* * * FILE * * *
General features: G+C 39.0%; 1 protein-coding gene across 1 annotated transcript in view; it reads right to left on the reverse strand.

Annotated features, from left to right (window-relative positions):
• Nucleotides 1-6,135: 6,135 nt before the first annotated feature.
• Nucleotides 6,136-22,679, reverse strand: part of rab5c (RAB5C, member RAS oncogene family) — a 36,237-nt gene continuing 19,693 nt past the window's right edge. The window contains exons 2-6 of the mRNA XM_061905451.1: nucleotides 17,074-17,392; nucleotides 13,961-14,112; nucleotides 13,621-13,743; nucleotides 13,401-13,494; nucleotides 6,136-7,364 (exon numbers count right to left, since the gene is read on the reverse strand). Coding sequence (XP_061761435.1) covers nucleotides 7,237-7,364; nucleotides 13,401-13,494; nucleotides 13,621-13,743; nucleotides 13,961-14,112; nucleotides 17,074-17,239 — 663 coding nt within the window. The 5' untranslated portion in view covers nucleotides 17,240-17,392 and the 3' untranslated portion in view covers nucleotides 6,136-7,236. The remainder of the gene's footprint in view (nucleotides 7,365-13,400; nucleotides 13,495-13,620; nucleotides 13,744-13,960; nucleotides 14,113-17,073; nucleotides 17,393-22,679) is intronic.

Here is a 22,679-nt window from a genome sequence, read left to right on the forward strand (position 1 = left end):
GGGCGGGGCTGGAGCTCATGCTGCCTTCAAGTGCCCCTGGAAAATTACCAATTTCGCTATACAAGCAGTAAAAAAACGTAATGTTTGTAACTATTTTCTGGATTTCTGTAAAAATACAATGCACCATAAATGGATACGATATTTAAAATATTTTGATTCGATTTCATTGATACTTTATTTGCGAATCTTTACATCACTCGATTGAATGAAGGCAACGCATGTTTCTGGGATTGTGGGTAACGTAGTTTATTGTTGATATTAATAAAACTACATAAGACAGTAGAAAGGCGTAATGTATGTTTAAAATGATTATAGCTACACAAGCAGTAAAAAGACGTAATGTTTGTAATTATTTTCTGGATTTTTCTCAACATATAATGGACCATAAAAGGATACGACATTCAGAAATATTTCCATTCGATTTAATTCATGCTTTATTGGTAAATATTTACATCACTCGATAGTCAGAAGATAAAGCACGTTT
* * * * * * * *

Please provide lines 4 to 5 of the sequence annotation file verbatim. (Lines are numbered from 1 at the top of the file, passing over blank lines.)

• Nucleotides 6,136-22,679, reverse strand: part of rab5c (RAB5C, member RAS oncogene family) — a 36,237-nt gene continuing 19,693 nt past the window's right edge. The window contains exons 2-6 of the mRNA XM_061905451.1: nucleotides 17,074-17,392; nucleotides 13,961-14,112; nucleotides 13,621-13,743; nucleotides 13,401-13,494; nucleotides 6,136-7,364 (exon numbers count right to left, since the gene is read on the reverse strand). Coding sequence (XP_061761435.1) covers nucleotides 7,237-7,364; nucleotides 13,401-13,494; nucleotides 13,621-13,743; nucleotides 13,961-14,112; nucleotides 17,074-17,239 — 663 coding nt within the window. The 5' untranslated portion in view covers nucleotides 17,240-17,392 and the 3' untranslated portion in view covers nucleotides 6,136-7,236. The remainder of the gene's footprint in view (nucleotides 7,365-13,400; nucleotides 13,495-13,620; nucleotides 13,744-13,960; nucleotides 14,113-17,073; nucleotides 17,393-22,679) is intronic.

Here is a 22,679-nt window from a genome sequence, read left to right on the forward strand (position 1 = left end):